Models of Immune Memory: On the Role of Cross-reactive Stimulation, Competition, and Homeostasis in Maintaining Immune Memory

Wednesday, October 14, 1998 - 2:00pm - 3:00pm
Keller 3-180
Rustom Antia (Emory University)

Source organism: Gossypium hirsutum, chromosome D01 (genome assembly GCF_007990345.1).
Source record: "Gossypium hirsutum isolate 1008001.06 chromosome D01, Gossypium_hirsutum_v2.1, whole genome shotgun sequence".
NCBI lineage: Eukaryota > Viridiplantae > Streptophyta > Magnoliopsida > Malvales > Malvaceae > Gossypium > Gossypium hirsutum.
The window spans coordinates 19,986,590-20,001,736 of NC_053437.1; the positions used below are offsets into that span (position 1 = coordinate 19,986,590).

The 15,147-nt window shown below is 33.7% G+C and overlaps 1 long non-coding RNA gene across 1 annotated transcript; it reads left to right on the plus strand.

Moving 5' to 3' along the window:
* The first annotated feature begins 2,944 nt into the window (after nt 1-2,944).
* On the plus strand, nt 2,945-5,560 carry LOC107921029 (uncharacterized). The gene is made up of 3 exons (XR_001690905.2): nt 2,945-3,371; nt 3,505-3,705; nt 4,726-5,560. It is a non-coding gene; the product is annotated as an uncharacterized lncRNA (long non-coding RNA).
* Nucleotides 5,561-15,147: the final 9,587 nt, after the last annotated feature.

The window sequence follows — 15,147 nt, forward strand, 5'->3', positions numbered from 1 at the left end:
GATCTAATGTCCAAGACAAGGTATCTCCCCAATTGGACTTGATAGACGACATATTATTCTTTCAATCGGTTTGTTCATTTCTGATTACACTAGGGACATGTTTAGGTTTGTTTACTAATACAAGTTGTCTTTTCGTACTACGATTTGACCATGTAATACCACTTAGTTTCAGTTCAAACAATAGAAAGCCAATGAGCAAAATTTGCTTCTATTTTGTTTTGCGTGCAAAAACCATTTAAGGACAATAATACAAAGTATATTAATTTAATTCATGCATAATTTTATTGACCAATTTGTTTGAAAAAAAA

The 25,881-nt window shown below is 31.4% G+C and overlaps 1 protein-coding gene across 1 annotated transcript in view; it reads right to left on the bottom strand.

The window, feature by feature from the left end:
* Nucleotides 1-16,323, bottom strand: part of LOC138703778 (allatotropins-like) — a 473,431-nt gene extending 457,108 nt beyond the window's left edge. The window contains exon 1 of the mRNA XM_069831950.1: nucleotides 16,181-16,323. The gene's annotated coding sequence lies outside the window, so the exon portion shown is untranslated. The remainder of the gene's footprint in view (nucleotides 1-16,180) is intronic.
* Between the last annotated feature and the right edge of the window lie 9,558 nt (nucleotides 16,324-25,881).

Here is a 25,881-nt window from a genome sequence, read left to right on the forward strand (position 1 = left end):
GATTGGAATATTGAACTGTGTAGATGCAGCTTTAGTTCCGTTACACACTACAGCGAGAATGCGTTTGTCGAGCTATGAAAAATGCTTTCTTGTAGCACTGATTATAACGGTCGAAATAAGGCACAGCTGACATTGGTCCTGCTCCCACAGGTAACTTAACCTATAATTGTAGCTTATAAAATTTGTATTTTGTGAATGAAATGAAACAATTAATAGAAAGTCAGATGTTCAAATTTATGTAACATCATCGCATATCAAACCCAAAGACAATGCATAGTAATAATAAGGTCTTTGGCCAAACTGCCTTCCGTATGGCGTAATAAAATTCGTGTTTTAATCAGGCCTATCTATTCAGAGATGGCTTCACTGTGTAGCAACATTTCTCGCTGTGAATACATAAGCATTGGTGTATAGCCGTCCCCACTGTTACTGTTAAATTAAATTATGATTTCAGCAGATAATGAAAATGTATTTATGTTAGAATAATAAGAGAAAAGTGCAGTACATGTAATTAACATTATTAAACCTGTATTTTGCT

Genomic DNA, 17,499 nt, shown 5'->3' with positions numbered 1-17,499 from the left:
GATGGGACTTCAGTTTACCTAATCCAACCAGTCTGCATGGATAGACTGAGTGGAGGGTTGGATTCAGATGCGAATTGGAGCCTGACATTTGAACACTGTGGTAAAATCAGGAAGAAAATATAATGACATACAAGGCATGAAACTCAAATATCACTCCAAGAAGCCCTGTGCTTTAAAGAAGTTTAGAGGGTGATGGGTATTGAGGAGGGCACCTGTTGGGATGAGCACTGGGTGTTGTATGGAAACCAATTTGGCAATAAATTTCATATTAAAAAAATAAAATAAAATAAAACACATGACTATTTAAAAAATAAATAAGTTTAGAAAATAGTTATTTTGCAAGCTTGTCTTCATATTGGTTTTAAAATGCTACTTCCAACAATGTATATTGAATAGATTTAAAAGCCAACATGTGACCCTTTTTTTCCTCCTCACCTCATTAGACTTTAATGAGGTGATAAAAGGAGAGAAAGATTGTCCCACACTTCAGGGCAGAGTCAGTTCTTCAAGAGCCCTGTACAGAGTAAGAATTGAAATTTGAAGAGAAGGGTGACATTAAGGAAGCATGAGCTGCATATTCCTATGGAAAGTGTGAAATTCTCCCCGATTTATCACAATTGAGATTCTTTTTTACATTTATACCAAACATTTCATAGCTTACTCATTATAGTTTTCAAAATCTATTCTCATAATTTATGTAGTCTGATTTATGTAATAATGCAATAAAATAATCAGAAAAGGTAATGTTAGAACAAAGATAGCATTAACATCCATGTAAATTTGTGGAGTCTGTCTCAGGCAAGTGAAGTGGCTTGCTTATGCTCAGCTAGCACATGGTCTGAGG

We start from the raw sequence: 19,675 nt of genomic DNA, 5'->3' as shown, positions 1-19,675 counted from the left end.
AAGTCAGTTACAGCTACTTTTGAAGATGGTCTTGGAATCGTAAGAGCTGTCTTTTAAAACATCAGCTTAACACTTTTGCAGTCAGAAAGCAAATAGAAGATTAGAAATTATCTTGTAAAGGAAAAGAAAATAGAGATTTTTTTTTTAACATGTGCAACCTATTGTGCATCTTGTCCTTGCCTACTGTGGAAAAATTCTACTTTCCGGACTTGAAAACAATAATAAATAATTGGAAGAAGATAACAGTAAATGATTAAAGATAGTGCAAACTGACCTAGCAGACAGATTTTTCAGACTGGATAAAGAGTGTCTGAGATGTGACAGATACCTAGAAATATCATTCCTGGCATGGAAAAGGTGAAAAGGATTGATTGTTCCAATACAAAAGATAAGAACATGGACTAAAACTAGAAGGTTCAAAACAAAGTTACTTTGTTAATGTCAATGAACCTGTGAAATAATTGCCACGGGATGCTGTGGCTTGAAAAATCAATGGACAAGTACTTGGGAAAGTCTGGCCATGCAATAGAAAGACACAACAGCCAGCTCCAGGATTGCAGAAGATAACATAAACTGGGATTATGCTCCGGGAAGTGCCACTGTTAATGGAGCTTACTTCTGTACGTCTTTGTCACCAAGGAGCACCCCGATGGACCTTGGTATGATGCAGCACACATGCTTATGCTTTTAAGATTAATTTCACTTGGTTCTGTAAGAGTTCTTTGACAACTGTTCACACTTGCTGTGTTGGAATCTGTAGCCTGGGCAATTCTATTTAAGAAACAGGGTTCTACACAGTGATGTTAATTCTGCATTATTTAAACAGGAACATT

There has been much debate on the contribution of processes such as the persistence of antigen, cross-reactive stimulation, homeostasis, competition between different lineages of lymphocytes, and the rate of cell turnover on the duration of immune memory and the maintenance of the immune repertoire. We use simple mathematical models to investigate the contributions of these various processes to the longevity of immune memory (defined as the rate of decline of the population of antigen-specific memory cells). The models we develop incorporate a large repertoire of immune cells, each lineage having distinct antigenic specificities, and describe the dynamics of the individual lineages and total population of cells. Our results suggest that if homeostatic control regulates the total population of memory cells, then, for a wide range of parameters, immune memory will be long-lived in the absence of persistent antigen ($T_{1/2} > 1$ year). We also show that the longevity of memory in this situation will be insensitive to the relative rates of cross-reactive stimulation, the rate of turnover of immune cells, and the functional form of the term for the maintenance of homeostasis. }